TESCO boss Philip Clarke will have to convince investors this week that the grocery giant’s turnaround plans remain on track as he unveils an expected easing in UK sales.
Britain’s biggest supermarket group is already feeling the heat after recently reporting its first annual profits fall in nearly 20 years, hit by slowing sales growth and a raft of hefty writedowns.
While it saw modest like-for-like growth in its final quarter, sales at its core UK stores business are expected to have suffered a relapse as it comes up against a highly promotional market and resurgent performance from Sainsbury’s.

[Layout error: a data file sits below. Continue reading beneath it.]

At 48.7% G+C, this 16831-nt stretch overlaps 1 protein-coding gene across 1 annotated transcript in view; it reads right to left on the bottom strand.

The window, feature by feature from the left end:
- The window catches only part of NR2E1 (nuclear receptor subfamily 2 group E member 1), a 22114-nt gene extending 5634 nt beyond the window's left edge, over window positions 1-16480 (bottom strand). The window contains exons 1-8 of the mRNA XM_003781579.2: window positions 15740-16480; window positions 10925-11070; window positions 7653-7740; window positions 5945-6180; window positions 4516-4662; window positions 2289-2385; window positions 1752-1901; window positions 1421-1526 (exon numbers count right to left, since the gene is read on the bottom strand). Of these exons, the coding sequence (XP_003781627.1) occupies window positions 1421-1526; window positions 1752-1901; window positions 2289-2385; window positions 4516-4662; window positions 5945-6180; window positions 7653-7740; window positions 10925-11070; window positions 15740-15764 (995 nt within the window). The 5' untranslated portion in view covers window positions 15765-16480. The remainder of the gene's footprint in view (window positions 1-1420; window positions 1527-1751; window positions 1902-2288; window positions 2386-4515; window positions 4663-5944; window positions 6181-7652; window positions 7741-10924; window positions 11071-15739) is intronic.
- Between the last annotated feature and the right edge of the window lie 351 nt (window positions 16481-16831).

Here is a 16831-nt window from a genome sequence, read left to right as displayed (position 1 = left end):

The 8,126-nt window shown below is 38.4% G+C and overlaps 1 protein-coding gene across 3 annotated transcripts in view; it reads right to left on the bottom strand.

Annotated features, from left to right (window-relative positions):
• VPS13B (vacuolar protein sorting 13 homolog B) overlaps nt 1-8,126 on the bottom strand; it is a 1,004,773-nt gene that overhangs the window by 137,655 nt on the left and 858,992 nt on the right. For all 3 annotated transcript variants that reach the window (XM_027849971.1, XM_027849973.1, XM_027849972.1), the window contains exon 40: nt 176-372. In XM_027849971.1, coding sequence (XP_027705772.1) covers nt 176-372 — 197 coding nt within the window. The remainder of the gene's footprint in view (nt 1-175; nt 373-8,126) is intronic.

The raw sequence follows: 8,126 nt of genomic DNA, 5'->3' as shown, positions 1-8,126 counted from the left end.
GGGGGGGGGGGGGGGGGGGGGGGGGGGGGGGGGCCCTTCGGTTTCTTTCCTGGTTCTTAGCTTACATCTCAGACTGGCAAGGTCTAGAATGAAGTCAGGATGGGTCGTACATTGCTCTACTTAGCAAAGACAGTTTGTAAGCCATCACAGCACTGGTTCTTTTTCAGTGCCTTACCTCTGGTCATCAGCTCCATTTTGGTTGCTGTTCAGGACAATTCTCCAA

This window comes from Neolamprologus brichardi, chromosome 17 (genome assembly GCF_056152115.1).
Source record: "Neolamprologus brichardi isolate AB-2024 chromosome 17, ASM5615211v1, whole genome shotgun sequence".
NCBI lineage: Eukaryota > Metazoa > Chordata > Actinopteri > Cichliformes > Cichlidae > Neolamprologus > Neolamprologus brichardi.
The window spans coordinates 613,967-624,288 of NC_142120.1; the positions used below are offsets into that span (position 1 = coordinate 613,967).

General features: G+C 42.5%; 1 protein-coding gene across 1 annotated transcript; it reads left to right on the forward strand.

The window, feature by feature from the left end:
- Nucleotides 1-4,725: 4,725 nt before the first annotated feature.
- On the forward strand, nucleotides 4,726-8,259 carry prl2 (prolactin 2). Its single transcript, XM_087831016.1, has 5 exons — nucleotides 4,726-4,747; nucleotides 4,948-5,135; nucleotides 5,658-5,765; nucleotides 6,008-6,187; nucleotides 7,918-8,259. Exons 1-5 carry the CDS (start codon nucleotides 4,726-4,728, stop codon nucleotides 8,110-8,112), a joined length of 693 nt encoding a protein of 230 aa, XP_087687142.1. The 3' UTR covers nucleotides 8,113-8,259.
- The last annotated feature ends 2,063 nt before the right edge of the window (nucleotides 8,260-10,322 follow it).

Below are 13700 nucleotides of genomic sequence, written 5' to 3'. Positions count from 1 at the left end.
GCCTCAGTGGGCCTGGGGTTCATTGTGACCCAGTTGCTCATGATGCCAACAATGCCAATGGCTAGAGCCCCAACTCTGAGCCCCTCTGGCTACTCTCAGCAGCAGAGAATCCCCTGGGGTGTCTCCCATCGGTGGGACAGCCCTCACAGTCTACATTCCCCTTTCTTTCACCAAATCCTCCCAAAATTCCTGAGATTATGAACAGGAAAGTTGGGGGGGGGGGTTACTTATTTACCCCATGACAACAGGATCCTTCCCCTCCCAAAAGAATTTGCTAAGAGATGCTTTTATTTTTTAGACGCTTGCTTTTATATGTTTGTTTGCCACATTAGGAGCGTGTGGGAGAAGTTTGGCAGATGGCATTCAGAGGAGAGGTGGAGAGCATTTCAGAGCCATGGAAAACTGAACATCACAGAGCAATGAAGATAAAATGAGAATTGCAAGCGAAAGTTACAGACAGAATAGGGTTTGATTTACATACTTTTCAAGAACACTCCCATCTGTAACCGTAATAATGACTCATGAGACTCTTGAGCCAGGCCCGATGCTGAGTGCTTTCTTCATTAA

Recent industry figures showed Tesco’s market share slipping to 30.2 per cent in the 12 weeks to 12 May from 30.8 per cent a year earlier, while smaller rival Sainsbury’s enjoyed a rise from 16.5 per cent to 16.8 per cent.
Philip Dorgan, retail expert at Panmure Gordon, is forecasting like-for-like sales to have slipped by about 1 per cent in the group’s first quarter. He said it was “clear that Tesco has not been one of the recent winners”, although he added that the market should not read too much into one quarter’s lacklustre trading.
The focus is increasingly settling on online capability and less on sales growth, he noted.
Shore Capital analysts said the timing of Easter would have made for a volatile quarter and believe a robust March will have been offset by more subdued trading in April and May.